Personally this week has been a huge challenge – I knew, going into this module, that my lack of experience within a studio would hinder my progress. And when initially starting this brief I really panicked that my figures and costings would be a complete shot in the dark.
But I went back over what I learned last week – that this module is packed full of hugely experienced and successful designers who love to share what they have learned over the years. The Ideas Wall has again been so full of fantastic insights, links and information that I know I couldn’t have completed this week’s work without their help.
Firstly, the lectures have given us another incredible insight into the many different worlds of designers – freelance/large studios/collectives…
I found the fee structure highlighted by Moross hugely interesting – considering either Pro-rata costings where every hour or minute is broken down, or fixed rates (where the pro-rata rates are taken into consideration here as well).
Considering the week’s work, it would have been really interesting to know how Theo or Lovers costed projects – the collaborative/collective nature of Lovers could be really fascinating. Kate Morosss highlighted to me how much larger companies are able to take on smaller jobs or even not charge for some work – because of the profit made from other jobs, they are able to expand their reach across the community and help companies that need the advertising.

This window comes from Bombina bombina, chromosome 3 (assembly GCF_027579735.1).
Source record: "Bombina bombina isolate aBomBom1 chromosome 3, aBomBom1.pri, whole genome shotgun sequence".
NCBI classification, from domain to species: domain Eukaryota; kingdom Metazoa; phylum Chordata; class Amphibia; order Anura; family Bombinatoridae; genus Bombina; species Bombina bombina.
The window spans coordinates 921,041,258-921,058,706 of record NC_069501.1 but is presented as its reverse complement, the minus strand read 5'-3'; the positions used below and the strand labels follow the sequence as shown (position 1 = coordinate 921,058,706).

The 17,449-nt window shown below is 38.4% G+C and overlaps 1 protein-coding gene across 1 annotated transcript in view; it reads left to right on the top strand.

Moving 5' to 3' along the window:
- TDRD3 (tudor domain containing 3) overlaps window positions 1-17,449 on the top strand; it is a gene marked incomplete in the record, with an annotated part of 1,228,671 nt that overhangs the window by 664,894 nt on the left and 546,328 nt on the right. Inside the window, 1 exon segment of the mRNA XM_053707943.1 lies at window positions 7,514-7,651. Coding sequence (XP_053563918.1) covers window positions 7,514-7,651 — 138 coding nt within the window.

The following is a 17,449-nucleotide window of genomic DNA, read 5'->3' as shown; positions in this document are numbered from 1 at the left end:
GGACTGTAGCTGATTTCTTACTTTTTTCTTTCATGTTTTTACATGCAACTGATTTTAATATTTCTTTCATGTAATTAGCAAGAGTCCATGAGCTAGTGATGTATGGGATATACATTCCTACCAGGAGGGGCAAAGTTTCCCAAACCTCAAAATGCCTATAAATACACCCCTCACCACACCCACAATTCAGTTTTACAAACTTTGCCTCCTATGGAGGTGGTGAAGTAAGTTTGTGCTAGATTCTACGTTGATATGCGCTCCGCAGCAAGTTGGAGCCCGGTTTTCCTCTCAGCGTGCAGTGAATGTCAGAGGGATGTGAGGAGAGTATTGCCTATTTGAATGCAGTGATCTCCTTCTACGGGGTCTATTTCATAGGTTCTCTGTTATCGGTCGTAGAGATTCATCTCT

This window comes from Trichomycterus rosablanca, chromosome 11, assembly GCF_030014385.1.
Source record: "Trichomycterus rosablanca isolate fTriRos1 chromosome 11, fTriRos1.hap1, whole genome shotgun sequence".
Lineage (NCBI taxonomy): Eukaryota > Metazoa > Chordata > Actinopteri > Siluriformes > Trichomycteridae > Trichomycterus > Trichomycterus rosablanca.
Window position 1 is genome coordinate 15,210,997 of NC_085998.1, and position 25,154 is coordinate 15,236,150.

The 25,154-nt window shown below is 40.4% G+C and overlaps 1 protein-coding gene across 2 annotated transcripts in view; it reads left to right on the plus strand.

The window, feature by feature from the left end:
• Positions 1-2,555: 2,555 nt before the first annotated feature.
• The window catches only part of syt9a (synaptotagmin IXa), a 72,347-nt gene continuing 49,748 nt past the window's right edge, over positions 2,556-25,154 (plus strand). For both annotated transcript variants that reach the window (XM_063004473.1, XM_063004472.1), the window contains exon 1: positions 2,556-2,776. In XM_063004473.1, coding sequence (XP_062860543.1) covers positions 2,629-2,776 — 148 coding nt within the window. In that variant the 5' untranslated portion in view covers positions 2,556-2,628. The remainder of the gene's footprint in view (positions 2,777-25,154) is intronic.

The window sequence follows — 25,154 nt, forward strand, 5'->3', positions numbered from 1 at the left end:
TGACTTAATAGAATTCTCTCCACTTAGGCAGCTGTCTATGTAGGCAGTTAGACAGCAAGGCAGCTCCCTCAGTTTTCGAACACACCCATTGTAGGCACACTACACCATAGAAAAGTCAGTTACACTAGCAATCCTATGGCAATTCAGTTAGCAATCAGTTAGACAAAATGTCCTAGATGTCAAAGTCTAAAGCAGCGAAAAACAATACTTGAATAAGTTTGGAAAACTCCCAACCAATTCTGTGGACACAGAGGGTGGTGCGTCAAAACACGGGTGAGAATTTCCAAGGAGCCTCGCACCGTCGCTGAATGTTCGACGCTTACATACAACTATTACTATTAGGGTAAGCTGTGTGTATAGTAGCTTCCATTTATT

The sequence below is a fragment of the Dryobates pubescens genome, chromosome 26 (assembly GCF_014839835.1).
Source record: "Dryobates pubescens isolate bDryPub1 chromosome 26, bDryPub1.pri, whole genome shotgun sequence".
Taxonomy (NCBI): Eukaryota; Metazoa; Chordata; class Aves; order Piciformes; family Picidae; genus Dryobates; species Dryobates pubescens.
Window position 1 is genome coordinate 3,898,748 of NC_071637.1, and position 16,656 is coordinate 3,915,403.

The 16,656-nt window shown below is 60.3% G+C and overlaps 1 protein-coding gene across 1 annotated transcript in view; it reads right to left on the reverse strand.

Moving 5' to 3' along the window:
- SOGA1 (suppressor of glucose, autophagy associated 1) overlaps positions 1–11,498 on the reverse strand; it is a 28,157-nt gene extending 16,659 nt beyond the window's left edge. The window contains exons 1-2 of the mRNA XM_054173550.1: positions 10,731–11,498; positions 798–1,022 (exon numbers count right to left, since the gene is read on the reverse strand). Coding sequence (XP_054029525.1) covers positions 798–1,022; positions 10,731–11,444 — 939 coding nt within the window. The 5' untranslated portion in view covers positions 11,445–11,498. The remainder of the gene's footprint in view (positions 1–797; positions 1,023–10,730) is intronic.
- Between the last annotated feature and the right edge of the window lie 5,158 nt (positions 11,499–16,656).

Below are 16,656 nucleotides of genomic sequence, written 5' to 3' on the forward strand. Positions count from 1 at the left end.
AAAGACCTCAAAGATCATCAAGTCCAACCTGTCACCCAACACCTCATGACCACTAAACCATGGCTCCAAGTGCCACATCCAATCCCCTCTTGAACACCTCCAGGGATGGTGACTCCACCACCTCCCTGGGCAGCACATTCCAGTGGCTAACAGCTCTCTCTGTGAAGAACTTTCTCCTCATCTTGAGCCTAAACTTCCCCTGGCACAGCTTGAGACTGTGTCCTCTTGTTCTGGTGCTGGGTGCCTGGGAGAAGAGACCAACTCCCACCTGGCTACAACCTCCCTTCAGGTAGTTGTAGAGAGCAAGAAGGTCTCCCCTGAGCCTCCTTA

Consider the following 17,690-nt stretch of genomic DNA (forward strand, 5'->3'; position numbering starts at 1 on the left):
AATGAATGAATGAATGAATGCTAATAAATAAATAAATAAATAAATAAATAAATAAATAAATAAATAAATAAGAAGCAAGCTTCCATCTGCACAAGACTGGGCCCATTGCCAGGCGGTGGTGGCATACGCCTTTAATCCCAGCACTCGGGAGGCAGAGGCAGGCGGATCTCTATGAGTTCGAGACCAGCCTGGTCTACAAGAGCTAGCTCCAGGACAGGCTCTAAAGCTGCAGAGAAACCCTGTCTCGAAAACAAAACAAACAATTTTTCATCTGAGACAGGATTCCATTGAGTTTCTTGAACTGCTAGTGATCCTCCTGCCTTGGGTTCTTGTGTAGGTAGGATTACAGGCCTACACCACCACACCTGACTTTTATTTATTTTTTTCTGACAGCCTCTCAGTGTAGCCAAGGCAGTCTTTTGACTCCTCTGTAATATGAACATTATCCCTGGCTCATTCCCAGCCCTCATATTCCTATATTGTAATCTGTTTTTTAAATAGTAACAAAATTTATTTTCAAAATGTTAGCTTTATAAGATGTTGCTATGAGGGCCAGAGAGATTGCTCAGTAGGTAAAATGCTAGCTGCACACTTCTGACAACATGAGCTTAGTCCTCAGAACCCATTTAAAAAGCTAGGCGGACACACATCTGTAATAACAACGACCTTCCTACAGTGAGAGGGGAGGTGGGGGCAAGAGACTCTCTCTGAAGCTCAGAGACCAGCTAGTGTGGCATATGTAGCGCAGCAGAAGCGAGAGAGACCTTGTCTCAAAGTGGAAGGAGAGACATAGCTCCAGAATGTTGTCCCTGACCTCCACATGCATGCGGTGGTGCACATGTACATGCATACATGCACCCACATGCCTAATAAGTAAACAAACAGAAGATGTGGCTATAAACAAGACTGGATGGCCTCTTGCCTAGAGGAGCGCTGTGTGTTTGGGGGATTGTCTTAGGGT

There were so many links posted to the ideas wall this week about fees, pricing structure etc really showed how much the prices change depending on whether you’re a freelance designer, micro studio or bigger. This left me really confused about the task but, as above, drawing on others experience and help made this week that bit easier.
In terms of my own studio, as mentioned in the previous week, my aim it to create a collaborative, experimental and supportive environment for young designers to be mentored and to give freelance artworkers space to create.
We aim to support young people and new people coming into the industry through internships and work experience”Moross
For me, hearing the above quote really reinforced my belief in the studio I’d love to create – I’d be going beyond internships, and offering jobs to young designers to get the mentoring and early support they need. Ustwo used a Swedish concept in their Malmo office for coaching and developing their work. Lovers in so in line with my concept – they use their “creative collective power” to create incredible work by people who choose to help the projects.
The fact that each studio has their own individual way of supporting young designers shows it’s something that is needed in the industry and something I’m going to really highlight when it comes to our business plan.